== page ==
The legacy of Smoke the donkey, beloved mascot of 1st Marine Logistics Group, lives on in a new book.

"Smoke the Donkey: A Marine's Unlikely Friend" recounts Smoke's time in Iraq at Camp Taqaddum and his journey to the United States.

Now-retired Col. John Folsom, then-camp commandant, bonded with Smoke after a sergeant tied him outside Folsom's tent in 2008.

Smoke quickly became more than just a camp pet — he provided a distraction in an otherwise tedious environment. After Folsom returned to the U.S., he started reflecting on his time in Iraq and began a months-long process of trying to get Smoke back; he succeeded in 2011.

Smoke spent the next year of his life in Nebraska near Folsom and his family as a therapy animal until the little donkey died of natural causes in 2012.

While on vacation that same year, Folsom received a call from a book agent who had read some of the news coverage and suggested he write a book about Smoke.

"I can sit in a bar and tell you a story, but I'm not a writer," he said.

So his wife, Cate, who works at the Omaha World-Herald, helped him out.

She said she spent the first six months just compiling background material and outlining the story, mostly working on weekends since she had a full-time job. Her husband sent her every email related to Smoke and suggested people for her to interview.

"Luckily, he was a real pack rat about emails," Cate Folsom said. "It was very helpful to have so many people contribute and also to have that paper record."

John Folsom recalled there were probably eight binders of material.

"There are things I had forgotten that she had uncovered in her research," he said.

The book was published in April and can be found at local bookstores and online.

Smoke visits Sgt. Lonnie Forrest.

Photo Credit: Courtesy of John Folsom

Cate Folsom said the book is a mix of stories about Smoke and the day-to-day life of the Marines at Camp Taqaddum.

"It talks about … the relationship that developed between [Smoke] and Marines and soldiers and everybody else," she said. "And it gets into the tedium of life on a huge base when you're inside the wire."

People tend to forget about the men and women who don't get to venture outside the wire and aren't involved in direct combat, John Folsom said.

"Cate addresses the importance of those soldiers, sailors, airmen and Marines who aren't going to be basking in glory because, quite frankly, what they have to perform isn't glamorous," he said.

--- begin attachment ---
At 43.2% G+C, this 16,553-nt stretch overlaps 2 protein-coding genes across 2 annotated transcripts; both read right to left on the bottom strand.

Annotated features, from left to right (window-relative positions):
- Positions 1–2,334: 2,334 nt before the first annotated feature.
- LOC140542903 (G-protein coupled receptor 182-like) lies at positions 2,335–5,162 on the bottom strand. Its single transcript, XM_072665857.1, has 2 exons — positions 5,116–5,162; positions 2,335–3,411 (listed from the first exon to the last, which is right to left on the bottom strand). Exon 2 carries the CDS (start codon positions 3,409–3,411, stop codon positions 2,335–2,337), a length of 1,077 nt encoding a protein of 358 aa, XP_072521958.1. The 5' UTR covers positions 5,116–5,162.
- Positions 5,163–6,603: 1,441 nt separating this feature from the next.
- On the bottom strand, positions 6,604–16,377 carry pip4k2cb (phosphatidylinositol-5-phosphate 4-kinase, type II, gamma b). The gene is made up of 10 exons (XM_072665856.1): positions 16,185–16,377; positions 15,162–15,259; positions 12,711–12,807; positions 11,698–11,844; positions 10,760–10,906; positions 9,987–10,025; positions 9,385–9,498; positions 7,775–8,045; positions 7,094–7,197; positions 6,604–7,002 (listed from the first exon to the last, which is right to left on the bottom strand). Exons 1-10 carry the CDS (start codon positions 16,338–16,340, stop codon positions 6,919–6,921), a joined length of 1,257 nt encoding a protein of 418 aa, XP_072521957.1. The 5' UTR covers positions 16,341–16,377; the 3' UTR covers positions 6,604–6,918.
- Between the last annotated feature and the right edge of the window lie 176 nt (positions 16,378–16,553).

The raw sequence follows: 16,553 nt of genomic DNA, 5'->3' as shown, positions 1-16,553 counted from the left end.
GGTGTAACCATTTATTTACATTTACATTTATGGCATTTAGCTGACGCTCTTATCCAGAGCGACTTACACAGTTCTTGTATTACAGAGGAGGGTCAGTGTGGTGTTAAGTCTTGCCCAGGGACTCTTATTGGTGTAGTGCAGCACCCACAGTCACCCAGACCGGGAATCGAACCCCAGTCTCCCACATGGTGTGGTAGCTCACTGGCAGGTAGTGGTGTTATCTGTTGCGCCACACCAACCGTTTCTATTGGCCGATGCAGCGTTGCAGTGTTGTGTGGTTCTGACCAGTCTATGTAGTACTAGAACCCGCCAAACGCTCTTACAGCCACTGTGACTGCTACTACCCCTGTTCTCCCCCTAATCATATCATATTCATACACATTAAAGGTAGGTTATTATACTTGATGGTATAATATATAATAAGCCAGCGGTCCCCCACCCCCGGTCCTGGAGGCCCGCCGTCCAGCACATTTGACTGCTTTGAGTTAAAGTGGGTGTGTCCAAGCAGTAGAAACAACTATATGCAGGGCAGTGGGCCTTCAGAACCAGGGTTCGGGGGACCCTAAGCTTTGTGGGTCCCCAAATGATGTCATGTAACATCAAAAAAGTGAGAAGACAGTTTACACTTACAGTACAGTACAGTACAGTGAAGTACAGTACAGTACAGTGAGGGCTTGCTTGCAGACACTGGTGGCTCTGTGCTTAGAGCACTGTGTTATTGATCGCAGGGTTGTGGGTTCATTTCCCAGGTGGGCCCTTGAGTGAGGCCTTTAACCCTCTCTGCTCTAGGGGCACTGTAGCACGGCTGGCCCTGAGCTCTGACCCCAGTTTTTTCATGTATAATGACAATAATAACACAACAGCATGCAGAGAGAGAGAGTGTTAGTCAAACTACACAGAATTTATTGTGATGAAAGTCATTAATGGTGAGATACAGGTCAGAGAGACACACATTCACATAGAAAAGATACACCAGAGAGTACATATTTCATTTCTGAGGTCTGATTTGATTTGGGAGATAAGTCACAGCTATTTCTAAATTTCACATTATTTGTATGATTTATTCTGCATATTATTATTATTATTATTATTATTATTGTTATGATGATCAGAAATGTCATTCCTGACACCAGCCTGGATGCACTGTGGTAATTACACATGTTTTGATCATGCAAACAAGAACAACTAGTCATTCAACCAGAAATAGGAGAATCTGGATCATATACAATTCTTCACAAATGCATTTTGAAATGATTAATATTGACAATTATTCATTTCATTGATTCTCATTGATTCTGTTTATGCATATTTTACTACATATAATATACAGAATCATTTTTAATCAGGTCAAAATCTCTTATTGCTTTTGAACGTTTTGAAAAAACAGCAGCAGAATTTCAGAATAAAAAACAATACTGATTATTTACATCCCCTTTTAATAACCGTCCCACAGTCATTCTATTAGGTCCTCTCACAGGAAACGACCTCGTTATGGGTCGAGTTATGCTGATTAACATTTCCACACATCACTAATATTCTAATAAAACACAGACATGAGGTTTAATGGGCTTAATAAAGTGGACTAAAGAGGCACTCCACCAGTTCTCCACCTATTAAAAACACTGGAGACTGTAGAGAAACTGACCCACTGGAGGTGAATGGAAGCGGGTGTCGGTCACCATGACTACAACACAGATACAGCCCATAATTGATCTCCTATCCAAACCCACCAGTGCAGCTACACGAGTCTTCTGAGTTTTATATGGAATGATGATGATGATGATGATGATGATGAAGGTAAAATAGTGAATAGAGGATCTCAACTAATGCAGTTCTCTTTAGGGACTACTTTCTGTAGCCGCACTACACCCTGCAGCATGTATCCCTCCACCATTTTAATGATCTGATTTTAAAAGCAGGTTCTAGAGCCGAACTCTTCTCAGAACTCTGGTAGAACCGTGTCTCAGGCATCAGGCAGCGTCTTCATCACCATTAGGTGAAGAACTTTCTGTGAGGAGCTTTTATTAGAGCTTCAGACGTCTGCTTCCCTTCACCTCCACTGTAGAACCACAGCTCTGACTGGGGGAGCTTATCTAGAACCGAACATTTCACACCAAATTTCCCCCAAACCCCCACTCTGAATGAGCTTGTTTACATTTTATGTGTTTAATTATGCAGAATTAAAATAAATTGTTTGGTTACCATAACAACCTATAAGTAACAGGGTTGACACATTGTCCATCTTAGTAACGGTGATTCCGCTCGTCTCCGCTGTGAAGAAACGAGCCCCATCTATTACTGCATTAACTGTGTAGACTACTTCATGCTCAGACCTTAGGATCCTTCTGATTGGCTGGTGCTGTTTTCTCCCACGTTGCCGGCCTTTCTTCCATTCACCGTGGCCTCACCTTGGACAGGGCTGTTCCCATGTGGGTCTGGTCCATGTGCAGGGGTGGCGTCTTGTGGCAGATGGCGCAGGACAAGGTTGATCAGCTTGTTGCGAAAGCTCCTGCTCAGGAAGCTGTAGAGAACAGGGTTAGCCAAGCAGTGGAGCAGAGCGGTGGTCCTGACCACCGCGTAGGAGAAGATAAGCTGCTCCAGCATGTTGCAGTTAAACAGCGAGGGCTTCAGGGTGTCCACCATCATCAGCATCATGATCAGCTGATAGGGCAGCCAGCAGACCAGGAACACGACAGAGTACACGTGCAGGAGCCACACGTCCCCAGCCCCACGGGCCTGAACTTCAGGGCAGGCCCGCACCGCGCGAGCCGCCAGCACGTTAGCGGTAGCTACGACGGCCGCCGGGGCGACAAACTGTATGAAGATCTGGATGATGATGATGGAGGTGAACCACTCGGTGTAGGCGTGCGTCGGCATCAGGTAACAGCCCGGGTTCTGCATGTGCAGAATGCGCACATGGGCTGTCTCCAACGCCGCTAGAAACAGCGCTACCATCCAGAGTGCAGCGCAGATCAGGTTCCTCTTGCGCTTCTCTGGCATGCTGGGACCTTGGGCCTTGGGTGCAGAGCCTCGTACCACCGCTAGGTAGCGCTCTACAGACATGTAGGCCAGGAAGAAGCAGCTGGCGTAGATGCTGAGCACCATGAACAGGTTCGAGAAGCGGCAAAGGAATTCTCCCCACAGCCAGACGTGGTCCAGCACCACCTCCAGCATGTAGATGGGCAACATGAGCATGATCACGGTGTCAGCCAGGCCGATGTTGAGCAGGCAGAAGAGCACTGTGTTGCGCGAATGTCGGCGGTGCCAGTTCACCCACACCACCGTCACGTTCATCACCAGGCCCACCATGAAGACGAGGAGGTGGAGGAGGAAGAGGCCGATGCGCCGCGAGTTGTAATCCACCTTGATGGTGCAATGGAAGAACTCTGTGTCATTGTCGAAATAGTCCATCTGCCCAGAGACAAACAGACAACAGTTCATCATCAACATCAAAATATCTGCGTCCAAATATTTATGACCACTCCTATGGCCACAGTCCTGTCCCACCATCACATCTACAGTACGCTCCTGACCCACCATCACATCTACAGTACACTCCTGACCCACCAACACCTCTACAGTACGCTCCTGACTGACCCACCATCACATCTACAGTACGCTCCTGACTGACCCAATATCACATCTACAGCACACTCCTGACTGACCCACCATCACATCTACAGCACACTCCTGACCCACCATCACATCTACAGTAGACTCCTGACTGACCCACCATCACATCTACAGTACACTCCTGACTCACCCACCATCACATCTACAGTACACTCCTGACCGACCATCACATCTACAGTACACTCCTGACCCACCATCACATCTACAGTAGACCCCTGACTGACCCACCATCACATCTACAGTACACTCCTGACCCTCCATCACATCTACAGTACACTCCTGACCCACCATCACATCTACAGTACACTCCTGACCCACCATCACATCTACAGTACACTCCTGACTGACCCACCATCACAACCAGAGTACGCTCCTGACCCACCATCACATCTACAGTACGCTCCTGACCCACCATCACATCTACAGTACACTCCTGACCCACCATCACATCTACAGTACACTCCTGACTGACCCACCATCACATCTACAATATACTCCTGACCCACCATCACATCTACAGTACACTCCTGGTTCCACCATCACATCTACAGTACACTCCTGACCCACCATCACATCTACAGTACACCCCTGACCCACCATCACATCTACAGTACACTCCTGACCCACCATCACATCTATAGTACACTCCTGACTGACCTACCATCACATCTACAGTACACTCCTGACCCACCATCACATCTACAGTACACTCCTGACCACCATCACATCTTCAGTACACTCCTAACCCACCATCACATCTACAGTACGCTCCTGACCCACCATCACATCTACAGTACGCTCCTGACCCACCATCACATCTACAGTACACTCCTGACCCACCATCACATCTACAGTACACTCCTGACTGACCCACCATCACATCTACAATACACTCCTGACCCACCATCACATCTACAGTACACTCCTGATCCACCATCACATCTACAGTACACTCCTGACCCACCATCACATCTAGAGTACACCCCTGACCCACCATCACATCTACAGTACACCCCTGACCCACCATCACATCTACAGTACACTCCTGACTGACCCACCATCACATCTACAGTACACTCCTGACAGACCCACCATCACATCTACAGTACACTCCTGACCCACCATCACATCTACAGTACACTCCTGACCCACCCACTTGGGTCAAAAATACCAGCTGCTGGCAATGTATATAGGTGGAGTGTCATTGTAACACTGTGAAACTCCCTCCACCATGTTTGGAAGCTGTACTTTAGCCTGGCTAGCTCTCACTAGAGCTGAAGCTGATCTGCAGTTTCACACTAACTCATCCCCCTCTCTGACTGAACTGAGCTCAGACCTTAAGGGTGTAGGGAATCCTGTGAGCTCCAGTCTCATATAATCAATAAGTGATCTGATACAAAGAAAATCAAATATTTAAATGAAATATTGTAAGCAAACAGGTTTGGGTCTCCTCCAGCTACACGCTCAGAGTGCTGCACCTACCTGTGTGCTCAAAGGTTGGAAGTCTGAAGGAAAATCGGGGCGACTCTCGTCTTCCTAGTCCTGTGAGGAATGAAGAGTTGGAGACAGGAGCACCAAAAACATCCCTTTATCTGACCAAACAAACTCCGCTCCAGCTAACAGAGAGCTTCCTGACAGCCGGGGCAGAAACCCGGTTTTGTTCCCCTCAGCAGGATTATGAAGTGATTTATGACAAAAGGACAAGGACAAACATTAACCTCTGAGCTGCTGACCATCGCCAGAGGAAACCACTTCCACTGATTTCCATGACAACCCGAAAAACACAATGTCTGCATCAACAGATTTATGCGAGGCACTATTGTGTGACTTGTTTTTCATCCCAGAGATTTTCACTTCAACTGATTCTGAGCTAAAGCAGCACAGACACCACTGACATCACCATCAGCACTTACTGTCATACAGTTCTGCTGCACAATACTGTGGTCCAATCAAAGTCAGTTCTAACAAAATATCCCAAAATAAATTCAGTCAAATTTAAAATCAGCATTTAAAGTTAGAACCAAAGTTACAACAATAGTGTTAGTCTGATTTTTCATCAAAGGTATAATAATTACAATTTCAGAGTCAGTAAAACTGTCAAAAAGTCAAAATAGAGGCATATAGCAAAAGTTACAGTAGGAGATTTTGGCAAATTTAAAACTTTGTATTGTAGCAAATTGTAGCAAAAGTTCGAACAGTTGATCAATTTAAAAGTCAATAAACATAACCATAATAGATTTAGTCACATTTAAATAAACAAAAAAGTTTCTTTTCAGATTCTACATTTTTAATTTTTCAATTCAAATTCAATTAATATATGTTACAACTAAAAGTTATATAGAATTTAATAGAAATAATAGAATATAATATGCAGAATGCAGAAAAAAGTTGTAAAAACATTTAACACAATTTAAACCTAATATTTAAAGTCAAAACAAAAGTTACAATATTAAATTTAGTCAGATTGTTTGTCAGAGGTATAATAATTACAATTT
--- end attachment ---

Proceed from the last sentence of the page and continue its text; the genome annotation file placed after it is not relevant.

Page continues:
Nevertheless, he said, they serve an important function.

Not everyone thinks about the truck drivers, mechanics and clerks, "but without them, the war fighter can't perform his job," he said.

Smoke with then-Brig. Gen. Juan Ayala, then-commanding general, 2nd Marine Logistics Group.

Photo Credit: Courtesy of Cate Folsom

Cate Folsom likens Smoke to troops who serve a vital function in combat operations but who aren't going to have movies made about them.

In the Korean War, a horse named Sgt. Reckless was adopted by a Marine unit and carried ammunition for the recoilless rifle they used. Cate Folsom said this horse performed amazing tasks on the battlefield, whereas Smoke was more of an inside-the-wire morale-booster.

"He didn't go out and save lives," she said. "But he really added to the quality of life for these thousands of men and women who were at the camp or traveling through the camp."

Those whose jobs were more mundane were able to relate to Smoke, who also provided a way for the service members to relate to their families and friends back home.

Smoke bonds with a service member during the Freedom Walk at Camp Taqaddum, Iraq, in 2008.

Photo Credit: Marine Corps

John Folsom said the day-to-day existence was like being on a treadmill, which didn't provide many stories for parents to tell their children in the U.S. What do you do to stay engaged with your kids or wives? he said.

"'So what did you do today, daddy?' Folsom said. "'I changed the tires on the Humvees, and tomorrow I'll do the same thing.'"

When Smoke came along, it gave those deployed overseas a topic of conversation to write home about, he said.

People would even send cards and packages — including treats and a bridle — to Smoke, Cate Folsom said.

A new hope

The Folsoms were devastated when Smoke died, just 15 months after settling in Nebraska.

A lot of people around the world were invested in the little donkey, and his death in 2012 left a void, John Folsom said.

After grieving for months, Folsom adopted another donkey to help ease the pain he felt and to bring another therapy donkey to Nebraska. This donkey's name: Hope.

"She's my girl," Folsom said. "When I go out to see her, she knows I'm out there, and boy she comes running."

Hope, who will turn 4 on Sept. 11, stays with a friend of Folsom's, but he plans on moving from the city to the country so he can keep Hope with his family.

Cate said the National Museum of the Marine Corps requested memorabilia related to Smoke.

Charlsy is a Reporter and Engagement Manager for Military Times. Email her at cpanzino@militarytimes.com.

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